A U.S.-based search engine that had been gaining popularity in China for its privacy-protected search results has become a target of Chinese censors. The website, DuckDuckGo, joins the ranks of other foreign websites blocked by the government, including Google and Facebook.

According to a report Tuesday in Tech In Asia, a technology news blog, Chinese authorities have not only blocked access to the Paoli, Pennsylvania-based DuckDuckGo from Chinese servers, but they even appear to be censoring any mentions of the search engine online as well.

“We saw the online mentions that DuckDuckGo was blocked,” DuckDuckGo’s founder and CEO Gabriel Weinberg said. DuckDuckGo is a search engine that boasts “real privacy” by not collecting or sharing personal information from its users. GreatFire.org, a website that monitors the access of websites in China, shows that access to DuckDuckGo had been blocked as early as Sept. 4. Weinberg said that the outage of access is not coming from their end, citing no problems with their servers.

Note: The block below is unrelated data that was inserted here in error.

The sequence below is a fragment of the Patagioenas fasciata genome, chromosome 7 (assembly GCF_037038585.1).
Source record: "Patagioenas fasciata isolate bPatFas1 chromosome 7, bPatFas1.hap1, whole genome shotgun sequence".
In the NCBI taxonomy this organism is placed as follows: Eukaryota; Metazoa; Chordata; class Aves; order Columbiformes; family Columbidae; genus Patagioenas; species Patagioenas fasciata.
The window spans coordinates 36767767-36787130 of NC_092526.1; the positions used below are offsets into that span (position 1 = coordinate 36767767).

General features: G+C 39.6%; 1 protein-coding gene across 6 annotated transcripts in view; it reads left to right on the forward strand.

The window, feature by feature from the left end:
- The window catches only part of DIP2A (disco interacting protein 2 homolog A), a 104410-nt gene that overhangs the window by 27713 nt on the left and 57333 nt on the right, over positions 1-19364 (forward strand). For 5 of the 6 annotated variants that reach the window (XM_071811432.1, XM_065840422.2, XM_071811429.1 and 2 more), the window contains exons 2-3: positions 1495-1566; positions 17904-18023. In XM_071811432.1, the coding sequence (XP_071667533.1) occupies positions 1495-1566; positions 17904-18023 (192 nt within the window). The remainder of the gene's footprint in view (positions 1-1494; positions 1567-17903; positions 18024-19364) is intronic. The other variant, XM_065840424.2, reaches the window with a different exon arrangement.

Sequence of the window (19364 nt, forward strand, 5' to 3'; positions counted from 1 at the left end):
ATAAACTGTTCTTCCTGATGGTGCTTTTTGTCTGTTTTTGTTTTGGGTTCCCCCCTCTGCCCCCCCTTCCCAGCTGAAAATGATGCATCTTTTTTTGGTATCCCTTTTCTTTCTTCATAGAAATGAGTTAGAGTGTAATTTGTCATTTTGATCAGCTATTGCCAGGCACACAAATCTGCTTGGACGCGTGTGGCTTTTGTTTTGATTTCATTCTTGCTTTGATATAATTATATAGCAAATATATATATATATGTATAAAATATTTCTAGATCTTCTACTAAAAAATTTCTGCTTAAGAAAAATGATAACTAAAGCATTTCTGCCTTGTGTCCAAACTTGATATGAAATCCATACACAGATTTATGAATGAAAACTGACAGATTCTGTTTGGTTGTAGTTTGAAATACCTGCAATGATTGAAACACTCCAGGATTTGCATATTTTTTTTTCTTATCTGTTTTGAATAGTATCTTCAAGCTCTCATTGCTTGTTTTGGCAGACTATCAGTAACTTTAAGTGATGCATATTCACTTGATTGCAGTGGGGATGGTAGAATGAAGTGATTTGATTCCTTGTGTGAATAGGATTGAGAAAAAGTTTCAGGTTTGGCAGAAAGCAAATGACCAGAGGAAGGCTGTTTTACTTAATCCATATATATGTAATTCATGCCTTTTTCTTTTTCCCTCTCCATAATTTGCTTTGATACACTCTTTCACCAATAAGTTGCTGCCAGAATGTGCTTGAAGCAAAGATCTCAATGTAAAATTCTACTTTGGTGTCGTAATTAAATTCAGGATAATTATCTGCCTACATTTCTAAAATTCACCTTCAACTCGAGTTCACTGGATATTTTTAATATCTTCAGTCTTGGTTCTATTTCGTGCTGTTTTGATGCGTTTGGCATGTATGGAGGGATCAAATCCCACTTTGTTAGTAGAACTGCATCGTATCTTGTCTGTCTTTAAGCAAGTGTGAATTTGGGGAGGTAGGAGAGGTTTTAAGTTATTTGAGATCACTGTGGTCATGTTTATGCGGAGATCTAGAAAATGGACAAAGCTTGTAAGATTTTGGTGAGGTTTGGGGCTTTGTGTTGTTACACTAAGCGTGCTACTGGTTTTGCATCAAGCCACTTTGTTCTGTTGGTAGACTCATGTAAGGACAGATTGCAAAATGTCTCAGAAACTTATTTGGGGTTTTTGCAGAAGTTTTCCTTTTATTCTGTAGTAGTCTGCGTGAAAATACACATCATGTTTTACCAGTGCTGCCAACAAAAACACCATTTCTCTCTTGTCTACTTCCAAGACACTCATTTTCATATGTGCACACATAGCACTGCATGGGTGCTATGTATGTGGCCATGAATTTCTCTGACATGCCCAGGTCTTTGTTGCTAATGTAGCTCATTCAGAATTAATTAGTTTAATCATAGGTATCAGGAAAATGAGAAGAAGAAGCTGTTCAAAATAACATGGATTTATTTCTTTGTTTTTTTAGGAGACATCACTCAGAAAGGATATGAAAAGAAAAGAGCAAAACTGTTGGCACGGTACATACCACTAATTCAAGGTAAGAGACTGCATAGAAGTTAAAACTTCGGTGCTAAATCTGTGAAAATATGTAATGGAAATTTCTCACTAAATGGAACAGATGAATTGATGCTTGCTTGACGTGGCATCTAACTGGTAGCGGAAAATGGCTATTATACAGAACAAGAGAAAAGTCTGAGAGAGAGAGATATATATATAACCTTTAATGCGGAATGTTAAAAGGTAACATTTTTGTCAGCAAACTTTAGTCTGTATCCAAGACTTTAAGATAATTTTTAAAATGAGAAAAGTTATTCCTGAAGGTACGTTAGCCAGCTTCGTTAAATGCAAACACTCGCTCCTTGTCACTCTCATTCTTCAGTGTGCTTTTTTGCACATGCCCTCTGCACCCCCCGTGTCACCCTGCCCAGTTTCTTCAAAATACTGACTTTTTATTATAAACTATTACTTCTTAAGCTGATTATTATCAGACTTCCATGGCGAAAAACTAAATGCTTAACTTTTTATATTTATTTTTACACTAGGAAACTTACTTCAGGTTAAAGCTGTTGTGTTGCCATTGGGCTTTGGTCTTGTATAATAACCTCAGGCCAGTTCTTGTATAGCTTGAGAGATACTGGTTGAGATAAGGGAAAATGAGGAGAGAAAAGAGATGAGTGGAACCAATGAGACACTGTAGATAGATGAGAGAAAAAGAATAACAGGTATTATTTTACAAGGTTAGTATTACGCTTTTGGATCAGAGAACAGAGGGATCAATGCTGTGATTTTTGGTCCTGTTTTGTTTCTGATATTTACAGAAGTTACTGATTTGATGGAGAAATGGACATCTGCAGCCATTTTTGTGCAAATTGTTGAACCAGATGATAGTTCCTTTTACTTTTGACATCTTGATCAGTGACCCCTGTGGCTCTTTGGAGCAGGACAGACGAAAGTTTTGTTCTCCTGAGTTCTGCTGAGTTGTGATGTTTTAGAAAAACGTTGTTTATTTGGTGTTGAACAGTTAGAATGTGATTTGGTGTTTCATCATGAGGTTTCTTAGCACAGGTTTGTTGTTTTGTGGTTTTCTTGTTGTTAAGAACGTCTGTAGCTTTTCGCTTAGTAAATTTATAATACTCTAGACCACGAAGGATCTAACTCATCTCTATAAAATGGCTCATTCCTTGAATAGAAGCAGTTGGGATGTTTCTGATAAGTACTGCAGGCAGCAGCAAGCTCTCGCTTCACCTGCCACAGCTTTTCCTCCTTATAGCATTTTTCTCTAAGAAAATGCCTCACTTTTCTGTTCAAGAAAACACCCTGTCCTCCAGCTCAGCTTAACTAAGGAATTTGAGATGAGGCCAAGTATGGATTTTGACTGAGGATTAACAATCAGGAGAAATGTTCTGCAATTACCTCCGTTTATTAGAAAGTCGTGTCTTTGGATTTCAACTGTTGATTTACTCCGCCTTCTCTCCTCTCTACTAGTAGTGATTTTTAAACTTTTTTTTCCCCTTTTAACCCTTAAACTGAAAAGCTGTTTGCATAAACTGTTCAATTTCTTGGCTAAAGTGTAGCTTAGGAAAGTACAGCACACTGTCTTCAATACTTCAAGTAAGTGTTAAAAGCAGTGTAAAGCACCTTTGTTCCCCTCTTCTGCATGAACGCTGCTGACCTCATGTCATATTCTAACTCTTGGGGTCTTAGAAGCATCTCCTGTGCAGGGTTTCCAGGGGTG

On Weinberg’s personal blog, he goes into a little bit more depth about how important Internet privacy is to him, even opting out of the commonly used Google services, not only because they are competition but because he believes in “privacy policies that do the minimum collection needed as opposed to the maximum collection possible.”

DuckDuckGo is the latest one barred from China among a long list of foreign-run websites, including Twitter, Facebook and YouTube. Google has openly spoken out against China’s censorship practices and has refused to cooperate with the Chinese government. In addition to the search engine, Google’s other services like Gmail and Calendars also experience outages when accessed in mainland China.

Unlike Google and DuckDuckGo, which sacrificed the huge China market by refusing to adhere to government policies, competing search engines Bing and Yahoo do operate in China. Though Yahoo and Bing are not blocked, search results, particularly those related to sensitive topics like Tibet or Tiananmen Square, have been censored.